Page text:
Instead of a rules based approach, each client should be evaluated in a highly customized and holistic way. That is the essence of true financial planning. It’s not just about investments anymore. It is about how a person will fulfill their dreams and what money can do for them during their lifetime. It is about career planning, lifestyle planning, legacy planning, tax planning, and cash flow planning. More importantly, it also encompasses the “x factor” of a client’s behavior towards and attitudes about money in his or her life.
While many in the field of finance are touting the trend and threat of robo-advisors, holistic retirement planning lends itself far more to the human touch. Since many Baby Boomers are entering the distribution phase of their financial life, customized financial planning is becoming more important than ever.
Proper financial planning starts with an in-depth conversation with a client to better understand what makes him or her tick. It requires listening, attentiveness, and is done best when there is an ongoing relationship with that client. It is not a one and done event.
A detailed retirement plan projection often requires the client answering the following questions:
- What are you needs, wants, and bucket list items in retirement?
- When would you like to retire and how will you phase into the new lifestyle? Will you still want to engage in part time work once you quit your job?
- How will you spend your free time? What might a typical day look like?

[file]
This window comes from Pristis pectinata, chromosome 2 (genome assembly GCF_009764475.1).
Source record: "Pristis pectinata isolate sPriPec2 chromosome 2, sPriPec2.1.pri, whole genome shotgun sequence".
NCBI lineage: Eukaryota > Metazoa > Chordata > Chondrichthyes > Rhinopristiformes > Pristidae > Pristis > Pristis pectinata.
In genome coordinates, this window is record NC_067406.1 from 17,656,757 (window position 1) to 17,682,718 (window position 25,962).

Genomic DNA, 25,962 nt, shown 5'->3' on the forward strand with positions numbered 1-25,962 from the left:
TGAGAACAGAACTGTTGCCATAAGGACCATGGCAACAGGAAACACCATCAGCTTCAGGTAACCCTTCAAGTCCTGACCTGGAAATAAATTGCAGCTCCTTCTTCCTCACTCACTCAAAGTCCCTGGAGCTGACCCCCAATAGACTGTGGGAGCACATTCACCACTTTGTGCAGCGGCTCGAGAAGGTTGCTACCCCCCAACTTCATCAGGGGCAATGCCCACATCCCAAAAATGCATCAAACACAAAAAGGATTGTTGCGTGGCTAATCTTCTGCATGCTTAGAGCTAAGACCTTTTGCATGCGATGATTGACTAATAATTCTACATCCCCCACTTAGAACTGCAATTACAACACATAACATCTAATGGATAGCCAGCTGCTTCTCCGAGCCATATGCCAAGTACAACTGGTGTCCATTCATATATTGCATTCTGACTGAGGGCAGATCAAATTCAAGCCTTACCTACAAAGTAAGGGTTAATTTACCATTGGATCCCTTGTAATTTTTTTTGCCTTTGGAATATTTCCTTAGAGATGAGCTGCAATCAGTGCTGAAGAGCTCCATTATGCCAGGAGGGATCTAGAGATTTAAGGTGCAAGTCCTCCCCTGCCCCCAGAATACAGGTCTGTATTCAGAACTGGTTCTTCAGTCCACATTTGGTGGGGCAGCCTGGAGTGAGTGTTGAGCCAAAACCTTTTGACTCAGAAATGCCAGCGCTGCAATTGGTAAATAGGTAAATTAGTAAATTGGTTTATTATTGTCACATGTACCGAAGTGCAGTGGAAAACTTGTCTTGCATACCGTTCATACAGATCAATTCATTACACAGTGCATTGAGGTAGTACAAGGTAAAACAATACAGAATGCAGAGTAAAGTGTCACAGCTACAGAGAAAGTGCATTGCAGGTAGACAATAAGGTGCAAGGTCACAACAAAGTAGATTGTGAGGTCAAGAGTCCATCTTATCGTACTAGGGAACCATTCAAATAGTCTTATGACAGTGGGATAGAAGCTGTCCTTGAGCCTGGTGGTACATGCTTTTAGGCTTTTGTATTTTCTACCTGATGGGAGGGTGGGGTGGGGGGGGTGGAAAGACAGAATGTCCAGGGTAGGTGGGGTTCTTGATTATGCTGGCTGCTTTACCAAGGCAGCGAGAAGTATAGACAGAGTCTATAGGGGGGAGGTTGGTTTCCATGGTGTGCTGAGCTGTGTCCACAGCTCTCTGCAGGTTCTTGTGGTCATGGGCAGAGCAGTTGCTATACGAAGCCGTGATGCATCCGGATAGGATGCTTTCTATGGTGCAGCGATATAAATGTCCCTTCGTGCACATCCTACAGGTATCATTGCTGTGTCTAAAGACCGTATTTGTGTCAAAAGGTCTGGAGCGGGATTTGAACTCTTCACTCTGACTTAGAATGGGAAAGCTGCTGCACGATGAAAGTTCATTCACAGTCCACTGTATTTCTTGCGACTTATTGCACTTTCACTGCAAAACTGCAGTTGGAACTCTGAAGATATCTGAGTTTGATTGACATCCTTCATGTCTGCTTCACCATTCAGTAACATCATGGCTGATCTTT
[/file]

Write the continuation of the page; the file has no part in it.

- How often will you be travelling and where will you go?
- How often will you be connecting with friends and family?
- Do you want to leave money to heirs or a favorite charity? How will gifts to kids and your charities change upon retirement?
- How healthy are you and do you have a history of longevity in your family?
- How much are you willing to save in order to achieve an early retirement? And conversely, how much are you willing to cut spending before and after retirement, in order to retire early?
- What are your plans for your home? Will you relocate? Will you keep your second home? Will you need any major improvements done? Will you downsize?
- How often will you buy cars and other vehicles? How much will you spend on each vehicle?
These questions not only help to determine annual and overall cash flow needs, they also can help assess behavior around money as well as risk tolerance.
I often use the metaphor of a jigsaw puzzle. Each client walks into my office and figuratively drops the pieces of their life puzzle on my table. Each puzzle picture is uniquely different. It is up to the client and me to put these pieces together to develop a vibrant picture of their future retirement years.